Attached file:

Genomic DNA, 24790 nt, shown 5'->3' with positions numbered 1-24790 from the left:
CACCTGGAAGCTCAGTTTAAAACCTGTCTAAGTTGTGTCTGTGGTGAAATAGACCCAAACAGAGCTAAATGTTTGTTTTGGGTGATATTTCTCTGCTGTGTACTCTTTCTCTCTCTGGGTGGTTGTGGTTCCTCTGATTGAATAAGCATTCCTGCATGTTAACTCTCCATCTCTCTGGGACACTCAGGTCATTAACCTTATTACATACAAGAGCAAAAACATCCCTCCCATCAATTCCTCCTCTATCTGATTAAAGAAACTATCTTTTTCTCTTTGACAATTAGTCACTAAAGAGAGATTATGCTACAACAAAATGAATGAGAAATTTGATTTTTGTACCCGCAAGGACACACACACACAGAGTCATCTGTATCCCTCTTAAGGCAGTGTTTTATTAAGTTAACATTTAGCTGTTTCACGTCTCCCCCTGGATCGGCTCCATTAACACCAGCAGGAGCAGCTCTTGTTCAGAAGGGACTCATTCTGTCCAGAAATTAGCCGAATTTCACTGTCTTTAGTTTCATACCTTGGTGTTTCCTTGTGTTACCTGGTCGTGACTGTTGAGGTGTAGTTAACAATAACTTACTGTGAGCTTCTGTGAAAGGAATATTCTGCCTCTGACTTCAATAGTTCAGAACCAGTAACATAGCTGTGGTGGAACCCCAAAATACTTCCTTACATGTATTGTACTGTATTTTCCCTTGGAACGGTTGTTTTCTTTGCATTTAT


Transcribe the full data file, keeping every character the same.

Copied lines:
Genomic DNA, 24790 nt, shown 5'->3' with positions numbered 1-24790 from the left:
CACCTGGAAGCTCAGTTTAAAACCTGTCTAAGTTGTGTCTGTGGTGAAATAGACCCAAACAGAGCTAAATGTTTGTTTTGGGTGATATTTCTCTGCTGTGTACTCTTTCTCTCTCTGGGTGGTTGTGGTTCCTCTGATTGAATAAGCATTCCTGCATGTTAACTCTCCATCTCTCTGGGACACTCAGGTCATTAACCTTATTACATACAAGAGCAAAAACATCCCTCCCATCAATTCCTCCTCTATCTGATTAAAGAAACTATCTTTTTCTCTTTGACAATTAGTCACTAAAGAGAGATTATGCTACAACAAAATGAATGAGAAATTTGATTTTTGTACCCGCAAGGACACACACACACAGAGTCATCTGTATCCCTCTTAAGGCAGTGTTTTATTAAGTTAACATTTAGCTGTTTCACGTCTCCCCCTGGATCGGCTCCATTAACACCAGCAGGAGCAGCTCTTGTTCAGAAGGGACTCATTCTGTCCAGAAATTAGCCGAATTTCACTGTCTTTAGTTTCATACCTTGGTGTTTCCTTGTGTTACCTGGTCGTGACTGTTGAGGTGTAGTTAACAATAACTTACTGTGAGCTTCTGTGAAAGGAATATTCTGCCTCTGACTTCAATAGTTCAGAACCAGTAACATAGCTGTGGTGGAACCCCAAAATACTTCCTTACATGTATTGTACTGTATTTTCCCTTGGAACGGTTGTTTTCTTTGCATTTAT